Twouble in the house!
The first increase in interest rates from the Bank of England since 2007 has moved a decisive step closer after two members of Threadneedle Street’s key policy committee broke ranks and voted for dearer borrowing. Minutes of the meeting of the Bank’s monetary policy committee meeting show that two of the nine members – Martin Weale and Ian McCafferty – called for rates to be pushed up by a quarter point to 0.75%. Although the other seven members of the MPC said weak earnings growth, below-target inflation, and the fragile finances of some households warranted keeping rates unchanged, the August meeting was the first time since 2011 that the MPC has not voted unanimously on rates.
The City had been expecting another 9-0 vote in favour of keeping borrowing costs at 0.5% and the pound rose by half a cent against the dollar shortly after the minutes were published, as dealers anticipated more MPC members joining Weale and McCafferty over the coming months. According to the minutes, the two dissenting MPC members said the state of the economy justified an immediate rise in the bank rate. “These members noted that the continuing rapid fall in unemployment alongside survey evidence of tightening in the labour market created a prospect that wage growth would pick up. They noted that it was possible that wages were lagging developments in the labour market to some extent. If that were true, wages might not start to rise until spare capacity in the labour market were fully used up. Since monetary policy, too, could be expected to operate only with a lag, it was desirable to anticipate labour market pressures by raising Bank Rate in advance of them.”
Simple, to the point.
In September 1974, Congress passed a law aimed at ensuring that U.S. companies could fulfill the vast pension promises they had made to millions of employees. Forty years later, that law is greatly in need of reinterpretation. Known as the Employee Retirement Income Security Act, the law has been widely hailed as a success. It created standards for managing private pension funds that professionalized their operations — and that public pension funds, which invest on behalf of government employees, have also chosen to adopt. In 1978, though, the Labor Department made an adjustment that has had vast consequences. Responding to political pressure and influenced by new academic thinking on portfolio theory, it reinterpreted the so-called prudent-man rule of fiduciary duty. Fund managers would be judged not on the risk of their individual investments, but on the risk profile of their investment portfolio as a whole.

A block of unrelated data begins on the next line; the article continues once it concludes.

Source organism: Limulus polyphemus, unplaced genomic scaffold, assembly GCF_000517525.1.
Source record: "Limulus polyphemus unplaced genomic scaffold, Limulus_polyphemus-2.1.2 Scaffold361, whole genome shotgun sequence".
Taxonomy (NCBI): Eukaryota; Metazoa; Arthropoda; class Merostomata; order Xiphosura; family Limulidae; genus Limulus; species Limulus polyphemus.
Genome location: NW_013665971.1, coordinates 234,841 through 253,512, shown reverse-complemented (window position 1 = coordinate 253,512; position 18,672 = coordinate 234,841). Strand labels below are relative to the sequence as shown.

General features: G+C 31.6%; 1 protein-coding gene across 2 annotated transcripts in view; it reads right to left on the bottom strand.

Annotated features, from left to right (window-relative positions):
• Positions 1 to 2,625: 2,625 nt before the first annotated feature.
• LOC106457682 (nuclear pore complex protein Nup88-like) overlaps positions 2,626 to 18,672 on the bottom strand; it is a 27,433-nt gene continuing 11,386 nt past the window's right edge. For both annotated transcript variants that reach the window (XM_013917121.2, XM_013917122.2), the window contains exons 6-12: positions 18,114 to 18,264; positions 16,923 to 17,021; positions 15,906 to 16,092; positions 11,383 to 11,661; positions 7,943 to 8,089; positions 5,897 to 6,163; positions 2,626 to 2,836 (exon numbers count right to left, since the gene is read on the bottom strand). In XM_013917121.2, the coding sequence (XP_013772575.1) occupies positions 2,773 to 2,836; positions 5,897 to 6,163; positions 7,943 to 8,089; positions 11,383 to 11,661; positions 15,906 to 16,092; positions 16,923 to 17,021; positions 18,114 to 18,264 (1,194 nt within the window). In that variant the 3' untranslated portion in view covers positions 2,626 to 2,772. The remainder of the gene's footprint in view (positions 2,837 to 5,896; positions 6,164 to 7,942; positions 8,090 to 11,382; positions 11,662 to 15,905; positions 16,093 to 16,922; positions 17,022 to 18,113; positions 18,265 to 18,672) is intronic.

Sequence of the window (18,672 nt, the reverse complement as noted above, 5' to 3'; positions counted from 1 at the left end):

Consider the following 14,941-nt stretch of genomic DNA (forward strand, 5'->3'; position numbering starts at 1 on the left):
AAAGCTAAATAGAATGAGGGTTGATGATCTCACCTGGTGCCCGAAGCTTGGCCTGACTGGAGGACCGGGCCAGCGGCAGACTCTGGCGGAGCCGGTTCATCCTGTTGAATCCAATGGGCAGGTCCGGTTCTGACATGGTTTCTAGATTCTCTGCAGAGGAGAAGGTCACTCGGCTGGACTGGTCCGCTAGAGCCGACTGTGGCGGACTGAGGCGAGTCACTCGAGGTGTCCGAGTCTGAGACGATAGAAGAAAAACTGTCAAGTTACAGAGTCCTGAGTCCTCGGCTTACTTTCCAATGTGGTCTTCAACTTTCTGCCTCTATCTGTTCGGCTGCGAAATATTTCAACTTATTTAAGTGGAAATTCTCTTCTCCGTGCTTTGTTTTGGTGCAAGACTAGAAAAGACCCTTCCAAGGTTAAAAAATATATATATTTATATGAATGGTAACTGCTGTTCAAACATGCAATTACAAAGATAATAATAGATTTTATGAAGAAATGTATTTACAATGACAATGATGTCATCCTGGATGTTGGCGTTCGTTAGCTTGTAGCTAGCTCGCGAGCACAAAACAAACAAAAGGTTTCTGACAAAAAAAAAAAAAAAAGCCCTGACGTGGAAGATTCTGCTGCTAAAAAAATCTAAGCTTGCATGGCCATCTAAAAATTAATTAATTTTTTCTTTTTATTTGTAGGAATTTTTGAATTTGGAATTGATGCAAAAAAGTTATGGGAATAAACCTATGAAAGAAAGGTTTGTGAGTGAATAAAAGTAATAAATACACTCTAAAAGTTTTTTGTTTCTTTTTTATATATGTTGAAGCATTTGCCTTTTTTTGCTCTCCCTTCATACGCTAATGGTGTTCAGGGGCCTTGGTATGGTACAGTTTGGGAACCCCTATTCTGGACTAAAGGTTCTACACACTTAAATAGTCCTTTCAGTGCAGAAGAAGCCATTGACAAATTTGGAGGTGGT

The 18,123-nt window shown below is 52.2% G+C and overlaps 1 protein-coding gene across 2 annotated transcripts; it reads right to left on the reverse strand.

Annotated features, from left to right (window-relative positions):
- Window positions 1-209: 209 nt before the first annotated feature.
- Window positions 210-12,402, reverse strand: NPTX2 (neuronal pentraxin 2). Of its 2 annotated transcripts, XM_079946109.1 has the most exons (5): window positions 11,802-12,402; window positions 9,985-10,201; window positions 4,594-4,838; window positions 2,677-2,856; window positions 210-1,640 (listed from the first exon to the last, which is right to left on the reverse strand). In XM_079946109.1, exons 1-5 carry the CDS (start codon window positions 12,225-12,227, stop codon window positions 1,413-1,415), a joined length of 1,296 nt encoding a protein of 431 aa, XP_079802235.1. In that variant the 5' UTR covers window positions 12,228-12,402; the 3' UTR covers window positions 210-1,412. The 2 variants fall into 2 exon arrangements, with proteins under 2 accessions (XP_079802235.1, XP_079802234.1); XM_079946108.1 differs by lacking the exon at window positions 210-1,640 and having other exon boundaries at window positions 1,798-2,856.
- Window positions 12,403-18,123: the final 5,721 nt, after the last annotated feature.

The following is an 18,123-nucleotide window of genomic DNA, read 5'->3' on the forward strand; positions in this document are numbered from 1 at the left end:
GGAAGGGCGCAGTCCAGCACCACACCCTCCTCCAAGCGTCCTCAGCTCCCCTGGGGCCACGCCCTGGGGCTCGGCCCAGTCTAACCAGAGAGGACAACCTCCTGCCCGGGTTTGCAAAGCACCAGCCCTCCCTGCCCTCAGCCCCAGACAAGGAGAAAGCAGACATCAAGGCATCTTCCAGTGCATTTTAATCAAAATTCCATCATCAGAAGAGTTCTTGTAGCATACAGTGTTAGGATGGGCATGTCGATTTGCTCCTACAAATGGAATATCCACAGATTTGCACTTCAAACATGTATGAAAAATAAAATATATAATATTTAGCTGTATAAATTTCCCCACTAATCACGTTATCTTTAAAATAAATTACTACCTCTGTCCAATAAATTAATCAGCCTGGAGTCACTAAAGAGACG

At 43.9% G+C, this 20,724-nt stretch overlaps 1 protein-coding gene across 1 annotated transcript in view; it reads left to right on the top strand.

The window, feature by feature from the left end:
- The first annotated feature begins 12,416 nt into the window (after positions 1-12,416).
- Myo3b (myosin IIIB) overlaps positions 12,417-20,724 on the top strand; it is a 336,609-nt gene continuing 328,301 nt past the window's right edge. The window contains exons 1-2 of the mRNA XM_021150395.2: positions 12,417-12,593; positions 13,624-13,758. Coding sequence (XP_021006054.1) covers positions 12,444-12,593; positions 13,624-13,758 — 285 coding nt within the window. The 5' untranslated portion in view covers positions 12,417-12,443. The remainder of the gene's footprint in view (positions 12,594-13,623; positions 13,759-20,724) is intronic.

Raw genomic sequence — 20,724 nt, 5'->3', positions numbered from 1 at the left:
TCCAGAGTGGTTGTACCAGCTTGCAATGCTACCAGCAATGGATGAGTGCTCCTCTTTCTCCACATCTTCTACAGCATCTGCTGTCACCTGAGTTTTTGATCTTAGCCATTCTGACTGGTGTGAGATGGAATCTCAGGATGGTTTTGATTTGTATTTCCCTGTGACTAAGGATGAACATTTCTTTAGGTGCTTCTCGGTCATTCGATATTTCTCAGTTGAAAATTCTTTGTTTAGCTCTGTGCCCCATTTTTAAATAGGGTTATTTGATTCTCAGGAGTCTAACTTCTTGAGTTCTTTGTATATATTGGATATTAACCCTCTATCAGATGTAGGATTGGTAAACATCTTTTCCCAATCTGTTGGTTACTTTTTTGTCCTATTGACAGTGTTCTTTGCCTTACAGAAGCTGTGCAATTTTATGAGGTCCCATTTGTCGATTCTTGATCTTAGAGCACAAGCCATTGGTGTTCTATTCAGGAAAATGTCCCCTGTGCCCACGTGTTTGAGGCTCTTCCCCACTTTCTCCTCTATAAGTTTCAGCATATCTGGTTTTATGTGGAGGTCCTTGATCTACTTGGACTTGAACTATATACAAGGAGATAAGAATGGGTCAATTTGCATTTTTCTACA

The result was that the pension funds, which had long been limited to safe assets such as corporate bonds and Treasury securities, could put some money into riskier investments such as stocks and venture capital — on the assumption that diversification, both by asset class and within each asset class, would reduce risk in the broader portfolio. Unfortunately, over-reliance on the power of diversification has led fund managers to be less attentive to the hazards of particular investments. Consider two examples: private-label mortgage securities, which are issued without government guarantees, and private-equity partnerships, which acquire public companies with the aim of restructuring them and selling at a profit. Seduced by AAA ratings, fund managers often ignored the extraordinary complexity of mortgage securitizations, which typically involve hundreds of pages of documents defining the circumstances under which different investors get paid or suffer losses. As a result, they failed to notice some significant pitfalls.
The National Association of Home Builders just released its Housing Market Index [..] Home builders have become an optimistic bunch in 2012. As housing starts were ticking up a smidgen, builder optimism as measured by the HMI began to surge, and except for a couple of dives, including during the harsh winter this year, has continued to surge. The HMI has soared even as the puny growth in housings starts petered out in 2013. And they remain mired down at about one-third of the level where they’d been during the bouts of peak optimism. But the NAHB’s electronic ink wasn’t even dry, so to speak, when the ever optimistic Fannie Mae, the bailed-out government mortgage giant, came out with its August 2014 forecast, in which it took a sledgehammer to its prior forecasts. Home sales have been plunging for months, after post-crisis optimism peaked mid last year. And Fannie Mae is adjusting to an ugly reality.
It slashed its 2014 forecast for construction starts for single-family homes to 642,000 units, down 8% from its July forecast of 696,000. But it has been slashing its forecasts all along: in January, it had still seen 768,000 single-family housing starts in 2014. And in August last year, it had forecast 876,000 starts. It has now chopped 27% off that forecast. Same thing with home sales. Fannie Mae cut its forecast for new single-family home sales to 431,000 units, down 11% from last month, down 21% from its forecast in January. August last year, it still believed that 588,000 new single-family homes could be sold in 2014. Now it has axed that by a brutal 36%. The current forecast is about flat with the 429,000 units actually sold last year. But this is only August. There are four more months to go, and at the current rate of slashing forecasts to bring them in line with reality, it doesn’t look good for the year.